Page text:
Monday, February 13, 2012

Bouncer Post #97

Genre:  Middle Grade/Fantasy
Word Count:  81,700


None of the stories you hear as a child tell you to be wary of the fairy godmother, but that is just what twelve-year-old Autumn is about to learn.

Autumn finds herself trapped in a vacant house, which transports her to a strange town in another era:  1948.  Confused and on her own, Autumn must accept the help of a local bar owner, who asks no questions in return for her assistance in the kitchens. She soon finds that the man and his son are intent on making her life as miserable as possible. Nothing, however, prepares her for facing one of their customers - the Shaky Man.

The way the Shaky Man looks at Autumn with his cold eyes, drained of all humanity, convinces Autumn the Shaky Man means her harm. When she catches her hosts discussing her with the Shaky Man, Autumn begins to suspect they are conspiring with him. Worse yet, she learns that others have been in her place before and did not meet happy endings.  Desperate to escape, Autumn finally meets someone who may be her saviour, but fears he is just as dangerous as the Shaky Man.  Autumn must keep her wits about her if she is going to find her way home - before it is too late.

My novel is a classic fairy tale told in a modern style and is a mixture of recreating the world we know, while exploring a new one.  I am influenced by authors such as Philip Pullman, Madeleine L'Engle, Guillermo del Toro, Neil Gaiman, the Brothers Grimm, and Charles Perrault.  Though I have published a number of legal articles in journals and magazines, this is my first novel.

None of the stories you hear as a child tell you to be wary of the fairy godmother, but that is just what twelve-year-old Autumn is about to learn.  

First 250:

How long should you wait before giving up on someone?  Autumn stared at the cardboard box sitting on her floor.  It was clear that for Kayla’s mom and dad a year had been enough.  That’s how long Autumn's best friend Kayla had been missing. 

The police had no clue what had happened to her.  Autumn’s parents no longer talked about it in hushed, or for that matter regular, voices.  The posters with Kayla’s picture and last known whereabouts still hung all over town, but now showed signs of age.  People seemed to simply accept the fact that an eleven-year-old had vanished, as if it was a part of the norm.  Something that just happens.  Or maybe it was because, like Autumn, Kayla had always just blended into the background.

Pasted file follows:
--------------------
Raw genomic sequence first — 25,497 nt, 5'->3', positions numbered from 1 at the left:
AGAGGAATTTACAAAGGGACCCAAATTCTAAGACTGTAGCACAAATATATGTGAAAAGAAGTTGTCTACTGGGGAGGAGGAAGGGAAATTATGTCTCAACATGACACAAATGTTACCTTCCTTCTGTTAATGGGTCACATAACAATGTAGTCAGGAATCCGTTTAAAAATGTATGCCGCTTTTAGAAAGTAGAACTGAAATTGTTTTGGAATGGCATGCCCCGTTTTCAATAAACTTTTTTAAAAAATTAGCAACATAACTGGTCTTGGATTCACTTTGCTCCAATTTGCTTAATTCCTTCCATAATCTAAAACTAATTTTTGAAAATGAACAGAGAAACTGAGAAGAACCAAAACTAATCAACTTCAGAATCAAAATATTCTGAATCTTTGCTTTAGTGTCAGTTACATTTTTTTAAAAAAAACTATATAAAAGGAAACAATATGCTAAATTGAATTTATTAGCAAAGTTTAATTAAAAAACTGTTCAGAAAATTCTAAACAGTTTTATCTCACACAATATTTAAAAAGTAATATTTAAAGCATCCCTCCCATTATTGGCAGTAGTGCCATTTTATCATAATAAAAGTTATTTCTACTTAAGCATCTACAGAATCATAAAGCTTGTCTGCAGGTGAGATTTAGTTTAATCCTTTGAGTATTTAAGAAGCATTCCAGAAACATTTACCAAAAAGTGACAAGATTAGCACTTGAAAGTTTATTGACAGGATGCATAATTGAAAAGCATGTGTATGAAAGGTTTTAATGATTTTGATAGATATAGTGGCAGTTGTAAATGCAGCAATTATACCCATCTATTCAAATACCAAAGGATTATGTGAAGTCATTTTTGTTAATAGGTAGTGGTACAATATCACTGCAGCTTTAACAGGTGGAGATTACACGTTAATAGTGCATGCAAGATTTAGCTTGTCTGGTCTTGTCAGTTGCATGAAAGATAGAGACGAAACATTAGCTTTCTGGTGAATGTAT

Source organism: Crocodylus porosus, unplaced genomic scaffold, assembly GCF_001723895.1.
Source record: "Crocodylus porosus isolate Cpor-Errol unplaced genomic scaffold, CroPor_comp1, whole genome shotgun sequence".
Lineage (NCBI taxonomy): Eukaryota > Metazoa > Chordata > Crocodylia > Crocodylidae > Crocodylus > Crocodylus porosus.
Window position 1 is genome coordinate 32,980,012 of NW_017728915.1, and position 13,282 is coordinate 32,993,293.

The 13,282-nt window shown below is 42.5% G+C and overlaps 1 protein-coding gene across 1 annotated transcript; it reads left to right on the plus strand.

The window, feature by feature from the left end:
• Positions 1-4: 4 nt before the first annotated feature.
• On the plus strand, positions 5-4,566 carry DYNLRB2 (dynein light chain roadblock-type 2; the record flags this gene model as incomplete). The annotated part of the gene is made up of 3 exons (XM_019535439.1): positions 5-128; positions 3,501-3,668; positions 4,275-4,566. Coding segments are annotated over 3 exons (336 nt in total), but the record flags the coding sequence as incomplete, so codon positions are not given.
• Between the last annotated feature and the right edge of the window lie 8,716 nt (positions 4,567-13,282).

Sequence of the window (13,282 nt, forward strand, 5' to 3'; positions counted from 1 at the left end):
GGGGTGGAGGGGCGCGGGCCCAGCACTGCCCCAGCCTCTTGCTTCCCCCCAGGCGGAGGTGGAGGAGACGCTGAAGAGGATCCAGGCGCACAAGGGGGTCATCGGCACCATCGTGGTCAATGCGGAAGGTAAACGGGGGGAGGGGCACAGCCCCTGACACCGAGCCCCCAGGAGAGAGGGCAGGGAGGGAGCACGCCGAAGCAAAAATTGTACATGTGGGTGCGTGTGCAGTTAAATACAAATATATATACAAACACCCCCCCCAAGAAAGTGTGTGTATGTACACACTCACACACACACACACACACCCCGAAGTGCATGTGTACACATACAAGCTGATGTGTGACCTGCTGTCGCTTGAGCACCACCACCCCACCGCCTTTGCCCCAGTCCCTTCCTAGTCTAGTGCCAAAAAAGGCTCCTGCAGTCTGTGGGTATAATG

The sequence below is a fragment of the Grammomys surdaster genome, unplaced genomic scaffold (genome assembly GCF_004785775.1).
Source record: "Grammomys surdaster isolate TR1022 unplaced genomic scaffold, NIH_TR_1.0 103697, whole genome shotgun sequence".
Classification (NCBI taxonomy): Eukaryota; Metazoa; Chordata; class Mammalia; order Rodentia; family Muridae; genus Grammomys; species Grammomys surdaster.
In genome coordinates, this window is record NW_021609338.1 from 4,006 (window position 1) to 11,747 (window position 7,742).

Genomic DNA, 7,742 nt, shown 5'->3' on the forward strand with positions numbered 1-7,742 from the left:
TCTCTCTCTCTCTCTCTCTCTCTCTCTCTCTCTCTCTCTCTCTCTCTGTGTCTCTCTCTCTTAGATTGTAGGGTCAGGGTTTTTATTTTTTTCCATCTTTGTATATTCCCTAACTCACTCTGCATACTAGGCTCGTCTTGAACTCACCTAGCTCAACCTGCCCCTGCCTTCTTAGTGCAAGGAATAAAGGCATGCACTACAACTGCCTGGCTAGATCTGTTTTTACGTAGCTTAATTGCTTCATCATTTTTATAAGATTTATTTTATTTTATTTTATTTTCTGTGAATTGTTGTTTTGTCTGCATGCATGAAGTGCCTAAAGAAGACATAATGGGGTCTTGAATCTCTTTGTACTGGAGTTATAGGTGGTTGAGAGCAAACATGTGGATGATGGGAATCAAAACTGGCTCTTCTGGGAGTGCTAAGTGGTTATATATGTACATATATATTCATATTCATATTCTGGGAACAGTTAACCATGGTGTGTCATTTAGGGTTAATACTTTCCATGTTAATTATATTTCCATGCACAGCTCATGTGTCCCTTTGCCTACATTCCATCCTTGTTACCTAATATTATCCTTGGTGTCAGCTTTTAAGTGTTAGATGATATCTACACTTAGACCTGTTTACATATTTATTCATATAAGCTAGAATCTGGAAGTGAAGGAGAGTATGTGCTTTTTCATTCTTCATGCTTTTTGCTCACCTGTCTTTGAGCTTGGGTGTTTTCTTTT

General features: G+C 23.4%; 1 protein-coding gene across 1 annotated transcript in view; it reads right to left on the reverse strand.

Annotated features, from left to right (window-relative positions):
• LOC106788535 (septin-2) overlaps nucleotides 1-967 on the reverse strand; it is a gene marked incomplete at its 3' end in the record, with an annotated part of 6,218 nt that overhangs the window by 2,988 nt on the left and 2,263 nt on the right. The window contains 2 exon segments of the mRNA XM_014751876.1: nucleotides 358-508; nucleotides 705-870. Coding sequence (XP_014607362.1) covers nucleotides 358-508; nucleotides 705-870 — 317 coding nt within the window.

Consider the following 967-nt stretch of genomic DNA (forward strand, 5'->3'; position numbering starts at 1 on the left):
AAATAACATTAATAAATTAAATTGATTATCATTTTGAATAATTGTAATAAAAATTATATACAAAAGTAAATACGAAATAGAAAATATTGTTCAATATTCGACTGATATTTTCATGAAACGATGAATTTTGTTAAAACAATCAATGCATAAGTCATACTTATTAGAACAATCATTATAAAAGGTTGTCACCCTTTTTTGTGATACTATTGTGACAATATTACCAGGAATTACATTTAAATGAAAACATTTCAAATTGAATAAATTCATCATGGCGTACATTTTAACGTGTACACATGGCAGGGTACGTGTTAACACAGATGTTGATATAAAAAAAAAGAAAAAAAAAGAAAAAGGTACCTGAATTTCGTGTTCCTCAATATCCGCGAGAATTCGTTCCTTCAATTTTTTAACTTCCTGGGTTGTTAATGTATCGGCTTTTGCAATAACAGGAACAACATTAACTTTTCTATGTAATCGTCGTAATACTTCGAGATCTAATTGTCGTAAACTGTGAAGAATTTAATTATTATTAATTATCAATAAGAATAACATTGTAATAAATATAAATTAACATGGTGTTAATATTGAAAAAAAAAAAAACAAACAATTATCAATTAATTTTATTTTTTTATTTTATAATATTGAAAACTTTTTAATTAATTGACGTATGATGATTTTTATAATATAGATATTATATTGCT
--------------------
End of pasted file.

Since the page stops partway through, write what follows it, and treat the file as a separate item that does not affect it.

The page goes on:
Two things served to remind Autumn that Kayla was missing.  First, Kayla’s mom could not look at Autumn without tearing up and walking away.  It was like she didn’t want – or couldn’t stand – to be reminded.  And it was obvious that Autumn brought back the pain that can come with memory, of what was now gone from her life.  That was because of the second thing: Autumn’s own deep belief that Kayla wasn’t gone forever.  Autumn knew what her face showed every time she looked at Kayla’s mother.  She’ll be back. 

Now there was a third thing:  the items in the box in front of her.  These items should be in Kayla's room, not on Autumn's floor in a cardboard box.


  1. I really like your first 250. I think you did a good job of framing the events through the eyes of a girl on the brink of her teens. Well-written and heartbreaking. Good luck!

  2. Your query didn't grab me, but your first 250 did. (Having said that, I'm not at ALL the best judge of queries.) Autumn's thoughts/reactions seem authentic, and I connected with her immediately. Good luck!

  3. I'm so fascinated by this concept and the first 250. All the best!

  4. I love the concept and enjoyed the first 250!

    I would only suggest that you remove the last paragraph of the query (since it is a repeat of the first paragraph) and trim it down a little further.

    Good luck!

  5. I thought both the query and the first 250 were solid. I would want to read more and I like the whole mixing of time periods. The only thing i did not like was her belief that no one cared anymore about the missing girl. That seems devoid of insight. BUt perhaps its age appropriate to a person of that age who truly believes they are the only one who cares about anything. People care but reality catches up with them. That would be my only criticism - if the narrator can't see that then she might be too selfish and self-absorbed for my taste.

  6. Thanks all! And the last paragraph of the query was an unfortunate typo. My email has a problem with adding too many additional spaces between paragraphs, so I had to clip into Word and cut and paste, and unfortunately that is what came up. I double checked my entry this morning when I saw the repeat (which I had triple checked, I thought, before posting) and it was there. So totally my fault.

    As for the character. It is not that she is too selfish, but more that she is frustrated and can, in her youth, only really assume that the grown ups have given up. She is just waking up to the realities of things being more grey than black and white. More explanation on that in the rest of the chapter. But I hear you.

    And thanks all for your comments!

  7. Before I even got to reading the query, I noted that the WC seems really high for MG--closer to the YA mark. The narrator does sound young so I don't think it's something you can just flip over by changing her age.

    However, I could be wrong. Kristin Nelson is currently doing a series about page length for YA/MG on her Pub rants blog if you want to consult an expert.